One reason real food is used, is that when you are advertising food items, it’s actually a requirement that the food that is being photographed and sold is the food that a consumer would actually purchase. This is part of the Truth In Advertising laws regulated by the Federal Trade Commission and just another reason why a good food stylist on any photo shoot is a must. These laws are strict.
It takes a pro to keep real ice cream frozen and looking nice and neat in a cone or bowl so that it doesn’t become a gloppy mess of liquid. And how about that hot and juicy cheeseburger? No one would want to buy that after an hour of sitting and going cold. Even if you think it still looks “good enough” to photograph, that coldness shows up on your final camera image and looks just plain yucky.
There are a few occasions where “fake” food is okay to use. For example, the food item that is being advertised must be real but supporting food might be fake at times. A good example of this, is if a client is selling a waffle cone, then the ice cream that is scooped into it isn’t being advertised. In that case, I would use fake ice cream (and I make a killer fake ice cream!) because the truth is in the accurate representation of the cone. Then I can have a stress free shot taking my time with making everything look pretty without worrying about melting ice cream. Yay!
Another approved use of fake food is faux ice cubes in a drink (unless we are selling the ice cubes), produce that is used as background prop for a plated dish or that cherry on top of the sundae if you are advertising the ice cream. As long as the food being advertised for sale and consumption is the real deal, it’s okay to fake some of the rest. But before faking something I always ask myself, is there a reason to do that? Are peaches out of season and you need a basket of peaches in the background? Will that ice cream sundae look better if we use fake ice cream and can work with it for an hour on set for an advertisement for whipping cream? Are there no apple leaves on the trees right now so you substitute a rose leaf which is very similar? There is always a good reason to use fake if we must. It’s not just for fun…although it can be fun!
Lastly, the other truth we must show is portion size and the proper amount of each ingredient. For instance, if we are shooting a 1/4 lb. burger that is being put in a print advertisement, that 1/4 lb. burger I make must weigh exactly 1/4lb. And if we are photographing a pizza for an advertisement that contains 4 oz. of pepperoni, 2 oz. of green pepper and 2 oz. of onion, I need to weigh out all those ingredients and make sure the toppings are accurately represented. These weights will be provided to me from the food company I am working with on most occasions. Sometimes I am given a proportion ratio. Say I have a bowl of mixed frozen vegetables, there will be many of the vegetables not visible because they are at the bottom of the bowl. In this case I will “eyeball” a ratio that I am given: 20% carrots, 40% zucchini, 30% cauliflower, 10% red pepper. It’s a little looser because much of the product is not seen but you do want your customers to get a feel for what’s in the bag.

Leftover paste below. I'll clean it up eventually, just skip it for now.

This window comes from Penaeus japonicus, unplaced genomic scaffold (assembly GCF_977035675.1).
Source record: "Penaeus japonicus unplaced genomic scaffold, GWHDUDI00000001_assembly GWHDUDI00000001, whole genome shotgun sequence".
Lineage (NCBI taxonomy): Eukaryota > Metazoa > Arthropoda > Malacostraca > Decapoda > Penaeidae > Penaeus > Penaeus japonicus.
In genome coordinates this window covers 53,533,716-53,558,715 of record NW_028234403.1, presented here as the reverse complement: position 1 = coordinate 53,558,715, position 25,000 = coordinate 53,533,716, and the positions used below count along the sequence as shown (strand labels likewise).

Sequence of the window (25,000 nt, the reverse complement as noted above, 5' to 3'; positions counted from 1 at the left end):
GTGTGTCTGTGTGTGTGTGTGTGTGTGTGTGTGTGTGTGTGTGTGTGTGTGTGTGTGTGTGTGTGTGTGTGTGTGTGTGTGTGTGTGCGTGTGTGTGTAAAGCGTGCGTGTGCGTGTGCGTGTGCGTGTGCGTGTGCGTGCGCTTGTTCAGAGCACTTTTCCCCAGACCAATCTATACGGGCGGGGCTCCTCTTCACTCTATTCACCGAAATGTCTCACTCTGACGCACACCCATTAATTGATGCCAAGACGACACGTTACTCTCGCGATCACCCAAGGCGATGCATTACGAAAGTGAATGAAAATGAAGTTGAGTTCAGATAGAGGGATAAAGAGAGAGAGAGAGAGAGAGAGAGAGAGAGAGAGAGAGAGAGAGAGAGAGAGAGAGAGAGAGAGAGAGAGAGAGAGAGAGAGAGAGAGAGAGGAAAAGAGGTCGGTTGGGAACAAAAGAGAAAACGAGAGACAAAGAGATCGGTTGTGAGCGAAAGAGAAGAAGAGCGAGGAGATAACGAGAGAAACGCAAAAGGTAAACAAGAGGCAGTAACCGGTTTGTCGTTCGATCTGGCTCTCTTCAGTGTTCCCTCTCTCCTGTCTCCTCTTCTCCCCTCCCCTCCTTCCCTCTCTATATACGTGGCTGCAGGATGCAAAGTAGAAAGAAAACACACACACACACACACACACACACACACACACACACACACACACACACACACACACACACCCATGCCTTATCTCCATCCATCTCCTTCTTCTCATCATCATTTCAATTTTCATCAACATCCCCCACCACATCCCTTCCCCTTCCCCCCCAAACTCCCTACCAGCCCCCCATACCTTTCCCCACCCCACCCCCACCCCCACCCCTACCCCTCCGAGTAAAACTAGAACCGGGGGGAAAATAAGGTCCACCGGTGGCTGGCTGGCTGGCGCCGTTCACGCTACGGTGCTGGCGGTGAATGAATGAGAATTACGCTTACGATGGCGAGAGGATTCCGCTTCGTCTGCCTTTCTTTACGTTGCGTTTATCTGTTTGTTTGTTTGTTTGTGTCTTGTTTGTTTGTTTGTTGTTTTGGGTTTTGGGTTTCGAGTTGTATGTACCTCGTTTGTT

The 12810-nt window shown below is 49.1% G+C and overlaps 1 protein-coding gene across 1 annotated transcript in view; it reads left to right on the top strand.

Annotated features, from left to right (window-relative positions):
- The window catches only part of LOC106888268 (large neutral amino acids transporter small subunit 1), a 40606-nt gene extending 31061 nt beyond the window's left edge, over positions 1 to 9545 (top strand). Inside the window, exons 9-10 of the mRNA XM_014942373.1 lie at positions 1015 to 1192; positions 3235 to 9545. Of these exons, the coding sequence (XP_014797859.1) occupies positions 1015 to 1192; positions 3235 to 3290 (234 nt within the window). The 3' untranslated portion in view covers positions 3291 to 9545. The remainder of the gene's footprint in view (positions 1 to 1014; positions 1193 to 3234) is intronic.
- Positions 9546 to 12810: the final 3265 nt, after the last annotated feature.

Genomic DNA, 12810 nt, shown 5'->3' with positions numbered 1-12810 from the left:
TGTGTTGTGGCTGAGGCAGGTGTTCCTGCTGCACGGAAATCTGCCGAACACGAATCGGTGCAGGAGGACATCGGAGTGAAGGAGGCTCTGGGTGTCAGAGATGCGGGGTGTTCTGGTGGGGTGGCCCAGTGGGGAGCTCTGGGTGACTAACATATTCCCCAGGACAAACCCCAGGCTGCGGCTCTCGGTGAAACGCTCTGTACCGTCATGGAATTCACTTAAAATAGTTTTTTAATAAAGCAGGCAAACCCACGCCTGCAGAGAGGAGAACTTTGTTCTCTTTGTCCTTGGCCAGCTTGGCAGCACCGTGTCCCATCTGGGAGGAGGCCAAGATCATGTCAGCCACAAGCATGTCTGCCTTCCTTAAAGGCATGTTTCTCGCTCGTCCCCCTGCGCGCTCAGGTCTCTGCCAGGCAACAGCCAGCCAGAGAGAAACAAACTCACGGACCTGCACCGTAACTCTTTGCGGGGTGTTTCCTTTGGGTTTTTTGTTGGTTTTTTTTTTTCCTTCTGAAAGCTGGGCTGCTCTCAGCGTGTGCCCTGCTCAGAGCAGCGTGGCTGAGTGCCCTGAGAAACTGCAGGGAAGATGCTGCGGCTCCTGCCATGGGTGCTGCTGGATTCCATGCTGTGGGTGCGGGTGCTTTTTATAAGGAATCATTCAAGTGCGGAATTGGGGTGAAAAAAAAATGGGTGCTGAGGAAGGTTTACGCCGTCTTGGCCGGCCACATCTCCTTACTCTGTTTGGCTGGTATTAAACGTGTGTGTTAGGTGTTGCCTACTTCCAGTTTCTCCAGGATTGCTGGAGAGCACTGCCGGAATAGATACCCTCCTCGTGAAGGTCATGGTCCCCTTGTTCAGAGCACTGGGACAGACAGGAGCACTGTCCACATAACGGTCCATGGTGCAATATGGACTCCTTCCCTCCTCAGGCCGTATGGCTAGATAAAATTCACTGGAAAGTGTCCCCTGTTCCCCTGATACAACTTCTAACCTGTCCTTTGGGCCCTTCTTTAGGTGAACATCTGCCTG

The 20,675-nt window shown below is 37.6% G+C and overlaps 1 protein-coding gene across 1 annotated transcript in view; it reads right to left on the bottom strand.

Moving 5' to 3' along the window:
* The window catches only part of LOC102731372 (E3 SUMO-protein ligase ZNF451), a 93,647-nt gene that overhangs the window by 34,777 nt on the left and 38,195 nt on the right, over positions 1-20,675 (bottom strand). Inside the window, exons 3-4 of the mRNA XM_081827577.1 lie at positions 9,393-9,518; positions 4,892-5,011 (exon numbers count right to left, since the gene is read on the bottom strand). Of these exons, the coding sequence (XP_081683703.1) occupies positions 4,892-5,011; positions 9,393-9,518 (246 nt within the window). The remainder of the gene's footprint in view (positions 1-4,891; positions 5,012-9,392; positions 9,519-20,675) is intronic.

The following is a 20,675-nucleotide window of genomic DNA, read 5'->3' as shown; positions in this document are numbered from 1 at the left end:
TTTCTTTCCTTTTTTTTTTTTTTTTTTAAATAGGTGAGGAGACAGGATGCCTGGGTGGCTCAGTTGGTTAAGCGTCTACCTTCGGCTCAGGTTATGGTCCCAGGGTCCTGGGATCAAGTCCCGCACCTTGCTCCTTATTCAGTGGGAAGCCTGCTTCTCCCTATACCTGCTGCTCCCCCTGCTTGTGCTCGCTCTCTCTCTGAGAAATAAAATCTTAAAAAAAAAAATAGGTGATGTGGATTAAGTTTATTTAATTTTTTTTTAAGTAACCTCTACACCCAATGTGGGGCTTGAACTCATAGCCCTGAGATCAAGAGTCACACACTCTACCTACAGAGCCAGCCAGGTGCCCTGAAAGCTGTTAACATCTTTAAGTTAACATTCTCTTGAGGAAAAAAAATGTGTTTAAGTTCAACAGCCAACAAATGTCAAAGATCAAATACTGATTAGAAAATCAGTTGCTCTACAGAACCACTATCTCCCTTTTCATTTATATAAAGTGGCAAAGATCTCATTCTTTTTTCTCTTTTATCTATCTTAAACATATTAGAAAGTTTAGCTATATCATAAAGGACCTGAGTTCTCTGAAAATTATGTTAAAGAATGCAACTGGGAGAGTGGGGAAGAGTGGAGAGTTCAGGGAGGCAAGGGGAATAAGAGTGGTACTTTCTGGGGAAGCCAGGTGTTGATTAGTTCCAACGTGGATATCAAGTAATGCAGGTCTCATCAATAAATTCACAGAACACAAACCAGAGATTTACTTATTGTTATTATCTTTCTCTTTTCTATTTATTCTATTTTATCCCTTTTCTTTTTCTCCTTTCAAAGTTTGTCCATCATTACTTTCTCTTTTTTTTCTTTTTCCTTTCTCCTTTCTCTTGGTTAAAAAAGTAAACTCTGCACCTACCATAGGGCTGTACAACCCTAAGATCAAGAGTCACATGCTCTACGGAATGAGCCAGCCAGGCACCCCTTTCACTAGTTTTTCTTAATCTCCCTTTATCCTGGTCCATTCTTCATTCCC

So, food styling can be a little tricky and full of rules (who knew!). And yes, we make food look absolutely delicious so people want to buy it. But, I can also tell you that a professional food stylist like myself knows the guidelines and would never mislead a consumer with fake or inaccurate representations of the food they are buying. I am there to make the real deal as beautiful and mouth watering as possible.
Now, you know!
Playing with your food when you’re young is a given but what about doing that as a respectable grown-up? Even more, what about getting paid to do that while using the skills you learned in, oh, say kindergarten? Guess what? That’s how I spend my days!
Yes, food styling is a very grown up job. You have to think quickly on your feet, have a certain set of skills and expertise and the hours can be long. However, it’s incredibly fun and as long as you obey the rules of the kindergarten room, you’ll be just fine. Let me explain just a few similarities.